No tour of Queen Street would be complete without the CityTV building:


I liked CityTV a lot back when it was young, back when Moses Znaimer was in control. They ran great movies every night (the bulk of my VHS tape collection was recorded off CityTV) and had some good original programming too.

I saw John Candy getting out of a limo in front of this building once.

CityTV also had the best program announcer ever. I don’t know who he is though!

And the famous CityTV parking lot:


Where many, many news reports and interviews were filmed.  There were often creative gimmicks visible here too – it’s CTV now, but still note the truck crashing out of the billboard below the logo. Its front wheel spins too.

Continued on to the Eaton Centre, with its iconic flock of geese:


There is a two-floor McDonald’s here where Nav and I sometimes ate. One time we were sitting on the second level when I accidentally spilled my water on the table.  We thought nothing of it, until a few minutes later a staff member came up to ask about it – apparently the water had landed on a businessman on the first level, and he was pissed.  Poor architectural design there!

Just north of the mall, I’m glad to see the World’s Biggest Bookstore (no longer a guarantee) still present:


This was my favorite new bookstore back in the day, because it was the world’s biggest bookstore!  Also Nav’s friend Todd worked here. Hi, Todd!

Around the corner from the bookstore on Yonge Street:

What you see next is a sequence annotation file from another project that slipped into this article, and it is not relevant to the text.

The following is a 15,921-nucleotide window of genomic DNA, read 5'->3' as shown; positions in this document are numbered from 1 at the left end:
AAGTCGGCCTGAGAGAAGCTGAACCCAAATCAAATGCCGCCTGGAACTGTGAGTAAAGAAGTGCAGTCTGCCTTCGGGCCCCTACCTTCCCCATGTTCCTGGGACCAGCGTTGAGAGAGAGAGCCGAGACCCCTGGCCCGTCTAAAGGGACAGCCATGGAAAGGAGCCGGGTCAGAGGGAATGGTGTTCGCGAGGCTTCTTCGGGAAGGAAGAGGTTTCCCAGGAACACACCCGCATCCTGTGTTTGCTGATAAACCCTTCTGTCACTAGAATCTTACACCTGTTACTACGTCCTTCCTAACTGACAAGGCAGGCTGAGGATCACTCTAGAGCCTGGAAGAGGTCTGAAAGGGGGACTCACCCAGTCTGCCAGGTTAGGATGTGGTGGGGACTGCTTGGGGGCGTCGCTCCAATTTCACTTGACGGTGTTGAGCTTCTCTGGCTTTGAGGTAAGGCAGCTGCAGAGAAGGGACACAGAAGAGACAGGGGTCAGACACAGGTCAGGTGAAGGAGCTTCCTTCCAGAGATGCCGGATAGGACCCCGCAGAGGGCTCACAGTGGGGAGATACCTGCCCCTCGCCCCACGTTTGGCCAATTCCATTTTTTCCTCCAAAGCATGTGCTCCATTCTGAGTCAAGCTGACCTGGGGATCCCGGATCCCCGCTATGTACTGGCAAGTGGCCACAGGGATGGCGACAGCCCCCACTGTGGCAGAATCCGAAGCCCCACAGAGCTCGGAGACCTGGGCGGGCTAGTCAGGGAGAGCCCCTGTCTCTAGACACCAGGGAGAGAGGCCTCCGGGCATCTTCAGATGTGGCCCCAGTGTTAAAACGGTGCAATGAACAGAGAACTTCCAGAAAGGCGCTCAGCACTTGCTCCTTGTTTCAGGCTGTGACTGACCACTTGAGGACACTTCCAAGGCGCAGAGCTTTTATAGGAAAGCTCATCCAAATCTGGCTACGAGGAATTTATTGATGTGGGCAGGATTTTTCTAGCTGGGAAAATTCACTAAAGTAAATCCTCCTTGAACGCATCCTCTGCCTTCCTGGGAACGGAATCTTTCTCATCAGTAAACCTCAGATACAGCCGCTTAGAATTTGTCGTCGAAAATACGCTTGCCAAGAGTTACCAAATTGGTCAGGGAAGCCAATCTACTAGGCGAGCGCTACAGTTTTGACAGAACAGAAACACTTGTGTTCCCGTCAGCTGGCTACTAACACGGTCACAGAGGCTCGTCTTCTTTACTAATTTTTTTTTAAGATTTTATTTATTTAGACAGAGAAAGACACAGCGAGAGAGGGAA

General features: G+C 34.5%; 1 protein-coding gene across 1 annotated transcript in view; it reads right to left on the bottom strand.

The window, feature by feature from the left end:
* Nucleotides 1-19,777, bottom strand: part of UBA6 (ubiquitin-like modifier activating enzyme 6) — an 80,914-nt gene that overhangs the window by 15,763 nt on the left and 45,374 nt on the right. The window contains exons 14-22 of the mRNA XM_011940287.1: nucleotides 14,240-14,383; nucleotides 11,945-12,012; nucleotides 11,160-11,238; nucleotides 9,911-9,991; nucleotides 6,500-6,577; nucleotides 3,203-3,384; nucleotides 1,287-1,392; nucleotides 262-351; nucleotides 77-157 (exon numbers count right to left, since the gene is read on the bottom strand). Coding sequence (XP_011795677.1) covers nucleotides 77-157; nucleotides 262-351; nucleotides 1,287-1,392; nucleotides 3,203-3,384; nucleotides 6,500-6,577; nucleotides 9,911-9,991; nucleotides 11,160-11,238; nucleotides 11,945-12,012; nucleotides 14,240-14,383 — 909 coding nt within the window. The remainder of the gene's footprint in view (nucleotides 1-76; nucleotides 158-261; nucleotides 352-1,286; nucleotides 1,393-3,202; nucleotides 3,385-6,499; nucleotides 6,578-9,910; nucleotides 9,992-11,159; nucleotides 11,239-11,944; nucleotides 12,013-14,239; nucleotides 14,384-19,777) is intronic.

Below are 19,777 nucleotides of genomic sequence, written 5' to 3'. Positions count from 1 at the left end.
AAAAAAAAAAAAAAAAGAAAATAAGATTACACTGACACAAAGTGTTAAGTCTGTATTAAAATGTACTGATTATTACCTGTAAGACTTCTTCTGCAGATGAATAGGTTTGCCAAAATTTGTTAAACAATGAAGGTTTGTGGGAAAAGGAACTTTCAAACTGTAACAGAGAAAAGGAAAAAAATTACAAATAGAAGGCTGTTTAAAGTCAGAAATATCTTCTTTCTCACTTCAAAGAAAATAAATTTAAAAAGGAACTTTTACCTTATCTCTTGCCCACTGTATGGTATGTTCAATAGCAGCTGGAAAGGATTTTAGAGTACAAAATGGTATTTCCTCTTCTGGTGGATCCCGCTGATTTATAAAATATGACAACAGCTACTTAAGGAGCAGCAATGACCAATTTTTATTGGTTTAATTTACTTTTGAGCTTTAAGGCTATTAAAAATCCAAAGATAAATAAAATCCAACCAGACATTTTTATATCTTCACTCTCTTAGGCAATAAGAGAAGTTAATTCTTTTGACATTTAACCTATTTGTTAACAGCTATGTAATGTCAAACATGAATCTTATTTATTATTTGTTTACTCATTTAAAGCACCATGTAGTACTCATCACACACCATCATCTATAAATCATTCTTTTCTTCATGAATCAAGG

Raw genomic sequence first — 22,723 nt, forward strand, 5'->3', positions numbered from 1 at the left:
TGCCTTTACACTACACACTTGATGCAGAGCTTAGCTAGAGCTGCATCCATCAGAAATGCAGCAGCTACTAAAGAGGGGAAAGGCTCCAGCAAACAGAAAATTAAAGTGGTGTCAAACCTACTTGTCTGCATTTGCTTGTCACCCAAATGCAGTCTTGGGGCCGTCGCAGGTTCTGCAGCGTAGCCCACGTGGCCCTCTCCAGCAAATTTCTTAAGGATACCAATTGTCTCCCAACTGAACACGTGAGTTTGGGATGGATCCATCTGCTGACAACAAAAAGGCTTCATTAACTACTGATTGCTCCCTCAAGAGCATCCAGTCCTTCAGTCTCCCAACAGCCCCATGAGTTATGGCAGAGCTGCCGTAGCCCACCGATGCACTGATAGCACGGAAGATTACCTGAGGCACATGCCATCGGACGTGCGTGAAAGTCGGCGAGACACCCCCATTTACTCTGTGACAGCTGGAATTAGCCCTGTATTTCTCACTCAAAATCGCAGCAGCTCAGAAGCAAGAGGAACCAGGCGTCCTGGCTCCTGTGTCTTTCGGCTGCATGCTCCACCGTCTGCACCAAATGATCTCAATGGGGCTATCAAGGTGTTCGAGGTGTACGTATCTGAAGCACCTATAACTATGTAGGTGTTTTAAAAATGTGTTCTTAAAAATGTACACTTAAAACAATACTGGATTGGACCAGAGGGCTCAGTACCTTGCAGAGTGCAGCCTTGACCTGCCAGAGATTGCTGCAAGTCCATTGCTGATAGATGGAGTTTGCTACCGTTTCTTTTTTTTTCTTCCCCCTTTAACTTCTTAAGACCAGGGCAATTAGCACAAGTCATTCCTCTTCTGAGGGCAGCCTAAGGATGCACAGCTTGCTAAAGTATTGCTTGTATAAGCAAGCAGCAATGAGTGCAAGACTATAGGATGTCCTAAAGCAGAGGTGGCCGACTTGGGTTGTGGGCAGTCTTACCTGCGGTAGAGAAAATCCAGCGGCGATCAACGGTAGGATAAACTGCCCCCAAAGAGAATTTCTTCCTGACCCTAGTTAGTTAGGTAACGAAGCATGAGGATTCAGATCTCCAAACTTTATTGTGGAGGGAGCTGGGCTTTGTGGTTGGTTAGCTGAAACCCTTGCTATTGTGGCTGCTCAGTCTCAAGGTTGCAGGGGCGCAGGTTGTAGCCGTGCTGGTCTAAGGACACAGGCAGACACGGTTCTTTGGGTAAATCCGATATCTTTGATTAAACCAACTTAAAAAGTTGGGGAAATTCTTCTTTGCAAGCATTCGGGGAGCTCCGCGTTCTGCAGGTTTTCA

There used to be two really grungy arcades on this block.  They were narrow but very deep – the back end was a ways from the street.  My parents were leery about me going in here, always concerned that I would get framed on drug charges because someone would slip something in my back pocket when the OPP came in on their regular patrols.

Played a lot of Hammerin’ Harry here, and Nav and I ogled that cheesy “holographic” game when it came out, but we never wasted any money on it because it was clearly a gimmick, not really holographic, and not much of a game either – following in the Dragon’s Lair footsteps of trying to pass off visuals as a game.

And that’s it for today’s trip down memory lane.

BTW, if you’re bothering to look at the GPS tracks on my posts you’ll find them a little glitchy while I’m in Toronto, because my logger loses signal while I’m in the subway. I should tweak my processing software to insert breaks in the path in those cases, but I don’t have time at present.

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Toronto day 3